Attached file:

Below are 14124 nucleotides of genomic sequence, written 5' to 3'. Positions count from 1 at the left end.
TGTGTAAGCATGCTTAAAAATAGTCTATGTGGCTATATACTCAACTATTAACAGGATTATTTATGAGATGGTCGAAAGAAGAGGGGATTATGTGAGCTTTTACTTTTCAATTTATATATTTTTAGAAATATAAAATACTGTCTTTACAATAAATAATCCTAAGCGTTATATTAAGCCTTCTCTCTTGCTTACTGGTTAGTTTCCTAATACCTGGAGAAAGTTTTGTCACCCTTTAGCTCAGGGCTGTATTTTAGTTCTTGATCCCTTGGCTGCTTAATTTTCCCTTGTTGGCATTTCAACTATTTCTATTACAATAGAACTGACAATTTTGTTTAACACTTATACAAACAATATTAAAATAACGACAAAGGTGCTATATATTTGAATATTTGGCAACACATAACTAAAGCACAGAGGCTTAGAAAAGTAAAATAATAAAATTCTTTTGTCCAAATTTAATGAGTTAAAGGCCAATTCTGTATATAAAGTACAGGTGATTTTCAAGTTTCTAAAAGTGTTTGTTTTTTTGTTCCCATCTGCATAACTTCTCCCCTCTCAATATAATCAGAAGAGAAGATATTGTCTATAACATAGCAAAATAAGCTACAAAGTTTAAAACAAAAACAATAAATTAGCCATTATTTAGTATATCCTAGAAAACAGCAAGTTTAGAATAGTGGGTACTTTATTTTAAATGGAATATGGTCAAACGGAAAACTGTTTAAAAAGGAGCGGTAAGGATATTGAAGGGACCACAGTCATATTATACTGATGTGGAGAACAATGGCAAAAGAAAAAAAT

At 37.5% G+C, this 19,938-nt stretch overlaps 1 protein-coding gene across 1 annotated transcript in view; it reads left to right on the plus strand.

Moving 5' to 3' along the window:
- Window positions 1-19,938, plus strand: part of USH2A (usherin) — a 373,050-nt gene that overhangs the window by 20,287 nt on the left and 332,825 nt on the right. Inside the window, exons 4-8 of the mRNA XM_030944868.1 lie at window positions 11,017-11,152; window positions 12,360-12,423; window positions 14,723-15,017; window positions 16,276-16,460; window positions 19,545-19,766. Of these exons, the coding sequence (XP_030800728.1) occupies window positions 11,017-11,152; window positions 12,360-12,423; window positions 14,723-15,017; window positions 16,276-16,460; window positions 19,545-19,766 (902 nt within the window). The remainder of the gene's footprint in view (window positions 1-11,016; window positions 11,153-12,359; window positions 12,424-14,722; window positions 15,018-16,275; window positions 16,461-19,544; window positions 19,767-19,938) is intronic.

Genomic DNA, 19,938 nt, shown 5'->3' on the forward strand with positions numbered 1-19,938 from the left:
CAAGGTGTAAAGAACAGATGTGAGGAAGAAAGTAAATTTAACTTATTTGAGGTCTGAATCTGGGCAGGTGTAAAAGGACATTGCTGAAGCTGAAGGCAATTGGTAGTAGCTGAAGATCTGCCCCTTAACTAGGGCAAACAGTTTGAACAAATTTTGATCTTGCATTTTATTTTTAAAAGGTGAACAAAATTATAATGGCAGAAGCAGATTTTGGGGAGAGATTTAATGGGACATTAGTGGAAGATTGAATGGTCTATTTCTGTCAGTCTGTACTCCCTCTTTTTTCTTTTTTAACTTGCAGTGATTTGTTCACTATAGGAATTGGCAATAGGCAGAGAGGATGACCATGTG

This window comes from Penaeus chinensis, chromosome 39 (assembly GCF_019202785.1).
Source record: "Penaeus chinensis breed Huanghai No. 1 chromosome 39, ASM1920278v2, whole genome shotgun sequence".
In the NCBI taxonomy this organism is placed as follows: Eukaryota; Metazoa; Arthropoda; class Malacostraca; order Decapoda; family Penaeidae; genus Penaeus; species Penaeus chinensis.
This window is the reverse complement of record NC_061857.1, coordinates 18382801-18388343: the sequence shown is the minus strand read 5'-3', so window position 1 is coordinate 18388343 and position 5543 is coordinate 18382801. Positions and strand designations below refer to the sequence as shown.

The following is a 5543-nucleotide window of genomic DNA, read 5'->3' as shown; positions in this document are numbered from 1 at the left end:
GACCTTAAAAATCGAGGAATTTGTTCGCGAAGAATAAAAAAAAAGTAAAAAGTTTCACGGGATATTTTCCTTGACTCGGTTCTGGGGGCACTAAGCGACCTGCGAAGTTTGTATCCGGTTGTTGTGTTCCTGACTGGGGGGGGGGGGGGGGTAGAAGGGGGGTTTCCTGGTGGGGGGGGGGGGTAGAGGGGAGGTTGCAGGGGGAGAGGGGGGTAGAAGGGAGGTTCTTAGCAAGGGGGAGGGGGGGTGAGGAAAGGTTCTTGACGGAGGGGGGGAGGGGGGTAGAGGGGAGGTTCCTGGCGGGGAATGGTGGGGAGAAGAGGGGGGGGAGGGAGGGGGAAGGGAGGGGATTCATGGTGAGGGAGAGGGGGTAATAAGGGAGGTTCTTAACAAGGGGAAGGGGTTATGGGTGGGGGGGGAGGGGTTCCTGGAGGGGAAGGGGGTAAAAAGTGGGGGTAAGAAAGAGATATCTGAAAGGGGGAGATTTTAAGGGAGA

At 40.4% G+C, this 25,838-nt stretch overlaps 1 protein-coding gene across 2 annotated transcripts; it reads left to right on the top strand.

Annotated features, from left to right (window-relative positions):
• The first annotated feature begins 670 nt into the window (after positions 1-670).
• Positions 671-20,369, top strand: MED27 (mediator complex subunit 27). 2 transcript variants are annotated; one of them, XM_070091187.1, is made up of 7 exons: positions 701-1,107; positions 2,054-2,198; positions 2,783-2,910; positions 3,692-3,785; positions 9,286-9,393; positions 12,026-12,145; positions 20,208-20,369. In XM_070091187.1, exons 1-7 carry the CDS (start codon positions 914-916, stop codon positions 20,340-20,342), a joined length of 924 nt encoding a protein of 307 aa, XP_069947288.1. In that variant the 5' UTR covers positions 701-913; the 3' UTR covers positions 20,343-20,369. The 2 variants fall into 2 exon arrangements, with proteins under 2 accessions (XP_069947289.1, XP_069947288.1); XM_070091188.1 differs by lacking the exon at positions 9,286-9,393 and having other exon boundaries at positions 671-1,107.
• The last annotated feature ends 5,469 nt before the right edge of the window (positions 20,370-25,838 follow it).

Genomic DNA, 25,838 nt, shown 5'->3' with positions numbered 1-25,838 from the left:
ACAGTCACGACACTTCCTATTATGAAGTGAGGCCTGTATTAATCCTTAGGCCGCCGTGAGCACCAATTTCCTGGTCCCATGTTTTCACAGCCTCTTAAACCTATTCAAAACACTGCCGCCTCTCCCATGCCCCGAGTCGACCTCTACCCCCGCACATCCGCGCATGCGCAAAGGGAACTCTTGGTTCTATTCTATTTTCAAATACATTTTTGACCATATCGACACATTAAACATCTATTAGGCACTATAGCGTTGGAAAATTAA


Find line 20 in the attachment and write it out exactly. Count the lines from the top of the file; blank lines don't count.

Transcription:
ACAGTCACGACACTTCCTATTATGAAGTGAGGCCTGTATTAATCCTTAGGCCGCCGTGAGCACCAATTTCCTGGTCCCATGTTTTCACAGCCTCTTAAACCTATTCAAAACACTGCCGCCTCTCCCATGCCCCGAGTCGACCTCTACCCCCGCACATCCGCGCATGCGCAAAGGGAACTCTTGGTTCTATTCTATTTTCAAATACATTTTTGACCATATCGACACATTAAACATCTATTAGGCACTATAGCGTTGGAAAATTAA